Monday Morning Medicine
"A cheerful heart is good medicine" Proverbs 17:22a
Edward Hallowell writes that for most people the two most powerful experiences in life are achieving and connecting. Most of what grabs our attention and commands our energy falls under these two categories.
He also mentions that our society is increasingly devoted to obsessed with, and enslaved by achieving, and increasingly bankrupt and impoverished when it comes to connecting.
Achieving is not bad, if done for the right reasons, but it is no substitute for connecting. In fact, if it is to be done right, it must honor community. The only really significant achievements are those that enrich the life of community.
THE RABBI THAT LOVED GOLF
“There was a retired rabbi who loved golf more than just about anything. Everyday he would go to the golf course, he was addicted to this game, so much so that when Yom Kippur, the holiest day of the year came about, he pretended to be sick, sent his family off to the services without him, and snuck out to the empty green. It was a beautiful day, the vast green was his alone; he set aside his guilt and he tied up.
A host of reproving angels gathered to watch this sac-religious site. God came to join them, and with a slight smile on his face, God said to the angels, “Watch this!”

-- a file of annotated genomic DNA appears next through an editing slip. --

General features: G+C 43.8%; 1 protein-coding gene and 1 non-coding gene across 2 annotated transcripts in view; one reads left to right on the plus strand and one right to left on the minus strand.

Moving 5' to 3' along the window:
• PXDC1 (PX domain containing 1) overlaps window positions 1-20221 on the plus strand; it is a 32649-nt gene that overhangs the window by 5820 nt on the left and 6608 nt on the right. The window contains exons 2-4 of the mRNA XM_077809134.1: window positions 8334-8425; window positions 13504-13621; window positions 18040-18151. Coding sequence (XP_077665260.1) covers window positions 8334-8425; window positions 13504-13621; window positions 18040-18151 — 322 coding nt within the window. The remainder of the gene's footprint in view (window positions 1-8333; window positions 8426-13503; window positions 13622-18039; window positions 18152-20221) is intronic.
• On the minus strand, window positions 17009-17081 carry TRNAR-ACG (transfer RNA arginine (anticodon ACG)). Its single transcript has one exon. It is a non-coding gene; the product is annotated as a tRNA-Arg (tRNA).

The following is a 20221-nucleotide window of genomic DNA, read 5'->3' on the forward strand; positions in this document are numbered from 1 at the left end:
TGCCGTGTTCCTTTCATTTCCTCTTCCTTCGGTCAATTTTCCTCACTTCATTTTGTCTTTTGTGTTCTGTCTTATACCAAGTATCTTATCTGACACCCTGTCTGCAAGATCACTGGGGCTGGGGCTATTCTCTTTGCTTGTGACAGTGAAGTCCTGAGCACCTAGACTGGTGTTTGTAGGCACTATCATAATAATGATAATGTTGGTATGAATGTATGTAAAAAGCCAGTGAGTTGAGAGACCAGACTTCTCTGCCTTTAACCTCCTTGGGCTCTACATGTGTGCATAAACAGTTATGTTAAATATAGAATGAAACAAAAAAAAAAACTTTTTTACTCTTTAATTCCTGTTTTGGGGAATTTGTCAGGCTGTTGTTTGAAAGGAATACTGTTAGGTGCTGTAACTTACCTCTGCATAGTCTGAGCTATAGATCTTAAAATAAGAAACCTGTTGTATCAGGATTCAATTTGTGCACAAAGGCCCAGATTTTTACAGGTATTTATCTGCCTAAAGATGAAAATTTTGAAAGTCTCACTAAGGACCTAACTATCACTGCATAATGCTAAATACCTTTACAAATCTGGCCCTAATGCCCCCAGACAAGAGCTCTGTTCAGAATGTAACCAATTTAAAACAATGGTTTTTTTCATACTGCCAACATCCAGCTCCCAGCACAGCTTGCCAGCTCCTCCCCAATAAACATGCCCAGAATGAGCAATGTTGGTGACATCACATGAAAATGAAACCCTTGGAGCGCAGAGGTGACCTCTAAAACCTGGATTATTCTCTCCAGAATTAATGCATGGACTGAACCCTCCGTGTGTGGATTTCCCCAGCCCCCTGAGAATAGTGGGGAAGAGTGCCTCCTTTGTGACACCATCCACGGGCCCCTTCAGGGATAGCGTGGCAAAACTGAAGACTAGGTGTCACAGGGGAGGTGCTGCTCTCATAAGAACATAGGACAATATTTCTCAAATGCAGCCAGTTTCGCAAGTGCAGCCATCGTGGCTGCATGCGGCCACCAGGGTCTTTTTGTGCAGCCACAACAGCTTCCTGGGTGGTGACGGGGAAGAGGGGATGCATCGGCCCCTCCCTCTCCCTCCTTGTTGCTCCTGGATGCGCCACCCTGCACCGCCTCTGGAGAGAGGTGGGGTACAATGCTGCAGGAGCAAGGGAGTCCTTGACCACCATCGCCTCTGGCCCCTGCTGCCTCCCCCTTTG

The rabbi swung, his form was superb, the ball flew, and with exquisite aim, it fell, divinely, into the hole.
The angels were in a rage. “What are you doing, O Lord, giving this heretic a hole in one!” they cried.
God winked. “Just wait a minute.”
Grumbling, the angels looked on as the rabbi’s face lightened up with ecstasy. He turned to his right to share his joy with someone, but there were only trees there. He turned to his left, but there were only trees there too. Behind him, there was nothing but trees. Then a frown came over the man’s face, as he realized the awful truth: There was no living soul he could tell.
The point is that all of our accomplishments, successes and achievements pale in significance when we lack the ability to share them with someone else. We need to experience connection with other people. We were born to experience connection.